This clearly sounds like a good idea by those ignorant to how the internet and servers like this one operate. This is like closing down Australia Post because people have mailed illegal fireworks, for example. The company states they comply with the US Digital Millenium Act, so when notified that a copyright infringement may be taking place, the suspect “upload” is removed. This is exactly how You Tube operates, and nobody is closing that down.

    It’s also worth remembering the loss of many legitimate uploads and data storage seemingly lost by closing this business.

    The entertainment industry needs to get onside with the internet, but they just don’t seem to know how. Simultaneous world wide releases, quicker sell through at realistic prices (especially in this country) etc.

    One argument you never hear is how a film/TV show seen on the net is as good as the old days of hearing a song on the radio and leading to actual physical sales of the item. “The Dark Knight” was the most bootlegged film of all time. It also went on to break box office records and sold in enormous quantities. And I can remember when they let you listen to an album before you purchased it…in the store! God forbid you do that online.

    We’re over protecting an industry who holds it’s customers in contempt. Ask the cinema exhibitors. They’re virtually only making money out of the candy bar these days when Adam Sandler’s latest “comedy” cost $80 million to make…….No, there’s no funny numbers going on in any of this as we say goodbye to yet another neighbourhood video rental outlet.

  8. Masters Jill

    i’m pretty sue if they started something like a itunes for movies/tv shows it’d take off like lightening. what itunes has shown is people don’t mind paying for content if it’s delivered in a form they want, i.e. quick access playable on all their modern devices and doesn’t *cost the earth. sure, digital file playing in home cinema is in relative infancy, but with apple getting into the market it should equal a speed up of things. like it or not, apple has brand power, that equals market saturation and technology adoption. until that happens, filesharing (i.e. “priacy” arrrggghhhh…….) will continue and until film/tv studios wake up to what people want they’ll forever be behind the 8 ball.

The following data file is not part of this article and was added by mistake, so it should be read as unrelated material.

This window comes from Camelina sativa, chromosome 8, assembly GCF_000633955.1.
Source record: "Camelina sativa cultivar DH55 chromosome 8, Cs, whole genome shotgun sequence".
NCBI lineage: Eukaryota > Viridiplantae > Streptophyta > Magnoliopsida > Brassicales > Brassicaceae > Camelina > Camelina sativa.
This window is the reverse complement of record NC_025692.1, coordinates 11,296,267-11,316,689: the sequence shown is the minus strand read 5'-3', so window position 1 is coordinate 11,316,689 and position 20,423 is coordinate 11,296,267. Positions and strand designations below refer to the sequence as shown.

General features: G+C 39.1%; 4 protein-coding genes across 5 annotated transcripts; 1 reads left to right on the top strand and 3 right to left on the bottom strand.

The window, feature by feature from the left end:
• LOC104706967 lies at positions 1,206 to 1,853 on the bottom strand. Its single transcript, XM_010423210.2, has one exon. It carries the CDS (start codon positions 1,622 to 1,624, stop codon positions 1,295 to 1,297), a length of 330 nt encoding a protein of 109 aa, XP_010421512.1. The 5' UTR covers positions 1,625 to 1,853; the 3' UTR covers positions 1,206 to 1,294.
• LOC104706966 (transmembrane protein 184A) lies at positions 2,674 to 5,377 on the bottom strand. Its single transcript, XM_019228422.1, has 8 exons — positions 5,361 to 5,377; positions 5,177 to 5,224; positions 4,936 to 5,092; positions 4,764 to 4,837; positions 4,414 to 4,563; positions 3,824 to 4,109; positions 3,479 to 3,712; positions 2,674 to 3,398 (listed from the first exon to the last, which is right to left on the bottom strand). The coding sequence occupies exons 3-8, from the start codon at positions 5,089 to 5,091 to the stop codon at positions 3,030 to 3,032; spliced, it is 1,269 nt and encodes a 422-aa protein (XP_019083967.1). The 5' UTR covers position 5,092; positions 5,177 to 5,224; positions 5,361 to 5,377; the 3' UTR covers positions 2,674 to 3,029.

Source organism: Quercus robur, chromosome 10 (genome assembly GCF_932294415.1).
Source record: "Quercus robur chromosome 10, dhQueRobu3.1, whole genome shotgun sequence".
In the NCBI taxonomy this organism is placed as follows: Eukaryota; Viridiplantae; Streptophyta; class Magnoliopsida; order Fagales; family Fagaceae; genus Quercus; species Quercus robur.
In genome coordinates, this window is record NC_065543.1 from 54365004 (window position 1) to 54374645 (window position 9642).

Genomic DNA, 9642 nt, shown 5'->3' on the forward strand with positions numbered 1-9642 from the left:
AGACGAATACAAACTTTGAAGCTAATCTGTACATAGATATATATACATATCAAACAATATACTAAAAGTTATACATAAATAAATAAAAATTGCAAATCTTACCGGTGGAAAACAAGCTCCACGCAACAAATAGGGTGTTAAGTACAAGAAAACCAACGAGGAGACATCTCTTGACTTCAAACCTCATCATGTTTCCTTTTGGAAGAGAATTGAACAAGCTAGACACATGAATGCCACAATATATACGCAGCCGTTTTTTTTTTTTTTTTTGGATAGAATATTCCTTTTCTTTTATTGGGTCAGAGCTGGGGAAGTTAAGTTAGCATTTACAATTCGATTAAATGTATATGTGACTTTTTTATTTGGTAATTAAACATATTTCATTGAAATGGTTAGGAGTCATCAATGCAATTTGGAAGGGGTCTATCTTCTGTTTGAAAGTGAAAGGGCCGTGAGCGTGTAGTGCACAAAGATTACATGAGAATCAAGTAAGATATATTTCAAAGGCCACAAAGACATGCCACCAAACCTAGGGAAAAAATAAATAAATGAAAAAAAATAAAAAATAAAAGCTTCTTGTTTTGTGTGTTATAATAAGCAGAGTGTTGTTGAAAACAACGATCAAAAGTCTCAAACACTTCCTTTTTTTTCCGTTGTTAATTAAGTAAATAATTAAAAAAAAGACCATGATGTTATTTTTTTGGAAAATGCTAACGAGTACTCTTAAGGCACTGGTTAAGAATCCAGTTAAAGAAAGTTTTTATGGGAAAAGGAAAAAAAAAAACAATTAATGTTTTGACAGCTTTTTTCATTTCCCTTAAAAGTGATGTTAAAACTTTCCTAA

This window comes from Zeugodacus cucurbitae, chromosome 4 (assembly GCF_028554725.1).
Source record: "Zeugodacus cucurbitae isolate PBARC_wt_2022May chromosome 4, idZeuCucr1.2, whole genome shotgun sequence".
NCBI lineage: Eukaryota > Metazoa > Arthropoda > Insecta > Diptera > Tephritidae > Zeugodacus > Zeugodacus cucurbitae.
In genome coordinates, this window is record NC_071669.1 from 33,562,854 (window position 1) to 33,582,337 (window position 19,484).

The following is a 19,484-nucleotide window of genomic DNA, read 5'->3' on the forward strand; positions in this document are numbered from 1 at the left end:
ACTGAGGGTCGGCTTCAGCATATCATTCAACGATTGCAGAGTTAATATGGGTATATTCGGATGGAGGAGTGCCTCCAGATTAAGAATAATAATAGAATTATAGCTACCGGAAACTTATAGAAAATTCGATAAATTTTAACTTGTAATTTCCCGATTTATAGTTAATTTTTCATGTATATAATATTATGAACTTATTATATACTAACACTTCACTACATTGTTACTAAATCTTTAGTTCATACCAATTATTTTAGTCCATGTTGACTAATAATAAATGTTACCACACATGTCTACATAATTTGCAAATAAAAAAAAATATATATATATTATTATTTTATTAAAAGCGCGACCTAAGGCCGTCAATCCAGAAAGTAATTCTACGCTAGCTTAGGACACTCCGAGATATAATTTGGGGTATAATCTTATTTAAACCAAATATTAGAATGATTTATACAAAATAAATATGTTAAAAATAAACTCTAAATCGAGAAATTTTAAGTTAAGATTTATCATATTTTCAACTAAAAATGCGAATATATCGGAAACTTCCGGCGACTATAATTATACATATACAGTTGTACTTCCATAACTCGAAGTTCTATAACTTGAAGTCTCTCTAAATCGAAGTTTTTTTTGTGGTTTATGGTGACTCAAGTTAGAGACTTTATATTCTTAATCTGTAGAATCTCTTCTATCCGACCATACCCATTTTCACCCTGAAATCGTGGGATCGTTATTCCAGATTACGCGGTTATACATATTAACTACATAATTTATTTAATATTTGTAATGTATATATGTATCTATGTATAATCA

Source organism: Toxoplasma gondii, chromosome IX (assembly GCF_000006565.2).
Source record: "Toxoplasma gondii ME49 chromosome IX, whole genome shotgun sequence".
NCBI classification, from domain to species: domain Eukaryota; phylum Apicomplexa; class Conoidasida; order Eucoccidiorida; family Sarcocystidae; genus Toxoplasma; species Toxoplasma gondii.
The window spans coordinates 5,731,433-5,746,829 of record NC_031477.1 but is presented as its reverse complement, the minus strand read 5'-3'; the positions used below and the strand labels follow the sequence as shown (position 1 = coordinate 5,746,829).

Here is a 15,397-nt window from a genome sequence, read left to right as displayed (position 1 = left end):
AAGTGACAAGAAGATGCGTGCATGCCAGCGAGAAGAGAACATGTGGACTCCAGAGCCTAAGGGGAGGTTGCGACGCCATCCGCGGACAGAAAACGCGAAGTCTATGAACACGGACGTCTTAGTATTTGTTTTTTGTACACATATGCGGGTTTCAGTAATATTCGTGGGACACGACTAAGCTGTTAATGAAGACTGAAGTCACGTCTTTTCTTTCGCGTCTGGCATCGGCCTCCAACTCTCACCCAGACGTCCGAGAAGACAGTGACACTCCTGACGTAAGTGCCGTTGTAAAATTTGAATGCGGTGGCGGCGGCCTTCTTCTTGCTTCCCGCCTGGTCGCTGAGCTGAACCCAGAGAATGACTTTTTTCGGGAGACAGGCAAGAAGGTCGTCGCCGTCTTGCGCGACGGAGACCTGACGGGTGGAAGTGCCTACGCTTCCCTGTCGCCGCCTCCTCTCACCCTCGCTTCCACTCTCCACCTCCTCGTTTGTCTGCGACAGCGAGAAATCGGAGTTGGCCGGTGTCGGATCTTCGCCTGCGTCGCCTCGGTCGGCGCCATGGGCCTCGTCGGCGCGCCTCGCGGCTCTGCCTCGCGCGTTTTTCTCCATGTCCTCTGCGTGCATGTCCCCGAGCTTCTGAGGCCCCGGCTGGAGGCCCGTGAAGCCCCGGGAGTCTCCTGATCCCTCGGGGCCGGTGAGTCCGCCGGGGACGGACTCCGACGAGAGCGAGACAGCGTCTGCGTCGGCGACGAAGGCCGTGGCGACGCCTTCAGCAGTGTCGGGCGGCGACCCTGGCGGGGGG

*of course, with the money movie stars demand i’m sure this will remain a fantasy, another fail.

  9. Bekric Zoran

    This clearly sounds like a good idea by those ignorant to how the internet and servers like this one operate.

    After they got sued by Verizon, YouTube put a Content Management System (CMS) in place that enables copyright holders to fingerprint their content (audio, video or both) and get an alert whenever content matching theirs is uploaded. The rights holder can then decide what they want to do — remove the duplicate content, block it in some regions, just track it or even make money off it. There are quibbles one could make about it, but overall it works incredibly well.

    So, it seems parts of the internet already don’t work the way you describe. It’s not even new technology any more.

    If Megaupload had instituted something similar, they could have had the benefits of their legitimate business while avoiding pirated content and the risks associated with it. They could even have made money legitimately off such content if the copyright holder(s) had decided to leave it up or to monetize it.

    People act as if the way the internet works is due to natural law rather than human decisions, but that’s not the case. It never has been.

  10. Bekric Zoran

    Oh, one also has to admire the valiant members of Anonymous, whose idea of supporting free speech is blocking the speech of those they disagree with.